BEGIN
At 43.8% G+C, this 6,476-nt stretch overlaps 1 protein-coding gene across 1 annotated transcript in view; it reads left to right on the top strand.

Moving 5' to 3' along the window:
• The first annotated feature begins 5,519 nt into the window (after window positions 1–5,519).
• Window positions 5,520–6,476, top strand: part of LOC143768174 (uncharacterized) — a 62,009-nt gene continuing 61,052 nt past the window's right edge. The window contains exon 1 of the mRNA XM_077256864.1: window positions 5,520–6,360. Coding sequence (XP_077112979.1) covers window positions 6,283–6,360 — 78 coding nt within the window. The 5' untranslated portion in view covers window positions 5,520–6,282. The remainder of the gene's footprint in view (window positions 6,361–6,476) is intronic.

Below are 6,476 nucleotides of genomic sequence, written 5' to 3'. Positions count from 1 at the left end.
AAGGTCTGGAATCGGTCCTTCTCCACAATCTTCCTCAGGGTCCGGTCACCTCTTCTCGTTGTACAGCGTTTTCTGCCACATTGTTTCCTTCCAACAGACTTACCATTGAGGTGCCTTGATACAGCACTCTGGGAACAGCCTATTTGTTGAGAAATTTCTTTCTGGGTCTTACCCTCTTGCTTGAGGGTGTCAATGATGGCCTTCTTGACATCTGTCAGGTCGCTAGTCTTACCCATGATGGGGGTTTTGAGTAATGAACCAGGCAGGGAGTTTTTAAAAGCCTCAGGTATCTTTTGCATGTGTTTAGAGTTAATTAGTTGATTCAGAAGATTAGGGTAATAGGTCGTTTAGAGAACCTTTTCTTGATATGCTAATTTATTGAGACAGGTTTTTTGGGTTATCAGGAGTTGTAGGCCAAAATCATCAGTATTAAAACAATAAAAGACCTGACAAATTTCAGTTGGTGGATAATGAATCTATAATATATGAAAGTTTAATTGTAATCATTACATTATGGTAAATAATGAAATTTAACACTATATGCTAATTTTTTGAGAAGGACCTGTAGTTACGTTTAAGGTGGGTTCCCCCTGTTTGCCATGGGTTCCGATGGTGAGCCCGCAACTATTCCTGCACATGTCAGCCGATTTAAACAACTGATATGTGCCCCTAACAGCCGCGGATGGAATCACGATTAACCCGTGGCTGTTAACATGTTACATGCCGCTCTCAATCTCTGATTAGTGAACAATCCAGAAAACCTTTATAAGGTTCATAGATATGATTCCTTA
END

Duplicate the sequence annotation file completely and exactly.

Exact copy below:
At 43.8% G+C, this 6,476-nt stretch overlaps 1 protein-coding gene across 1 annotated transcript in view; it reads left to right on the top strand.

Moving 5' to 3' along the window:
• The first annotated feature begins 5,519 nt into the window (after window positions 1–5,519).
• Window positions 5,520–6,476, top strand: part of LOC143768174 (uncharacterized) — a 62,009-nt gene continuing 61,052 nt past the window's right edge. The window contains exon 1 of the mRNA XM_077256864.1: window positions 5,520–6,360. Coding sequence (XP_077112979.1) covers window positions 6,283–6,360 — 78 coding nt within the window. The 5' untranslated portion in view covers window positions 5,520–6,282. The remainder of the gene's footprint in view (window positions 6,361–6,476) is intronic.

Below are 6,476 nucleotides of genomic sequence, written 5' to 3'. Positions count from 1 at the left end.
AAGGTCTGGAATCGGTCCTTCTCCACAATCTTCCTCAGGGTCCGGTCACCTCTTCTCGTTGTACAGCGTTTTCTGCCACATTGTTTCCTTCCAACAGACTTACCATTGAGGTGCCTTGATACAGCACTCTGGGAACAGCCTATTTGTTGAGAAATTTCTTTCTGGGTCTTACCCTCTTGCTTGAGGGTGTCAATGATGGCCTTCTTGACATCTGTCAGGTCGCTAGTCTTACCCATGATGGGGGTTTTGAGTAATGAACCAGGCAGGGAGTTTTTAAAAGCCTCAGGTATCTTTTGCATGTGTTTAGAGTTAATTAGTTGATTCAGAAGATTAGGGTAATAGGTCGTTTAGAGAACCTTTTCTTGATATGCTAATTTATTGAGACAGGTTTTTTGGGTTATCAGGAGTTGTAGGCCAAAATCATCAGTATTAAAACAATAAAAGACCTGACAAATTTCAGTTGGTGGATAATGAATCTATAATATATGAAAGTTTAATTGTAATCATTACATTATGGTAAATAATGAAATTTAACACTATATGCTAATTTTTTGAGAAGGACCTGTAGTTACGTTTAAGGTGGGTTCCCCCTGTTTGCCATGGGTTCCGATGGTGAGCCCGCAACTATTCCTGCACATGTCAGCCGATTTAAACAACTGATATGTGCCCCTAACAGCCGCGGATGGAATCACGATTAACCCGTGGCTGTTAACATGTTACATGCCGCTCTCAATCTCTGATTAGTGAACAATCCAGAAAACCTTTATAAGGTTCATAGATATGATTCCTTA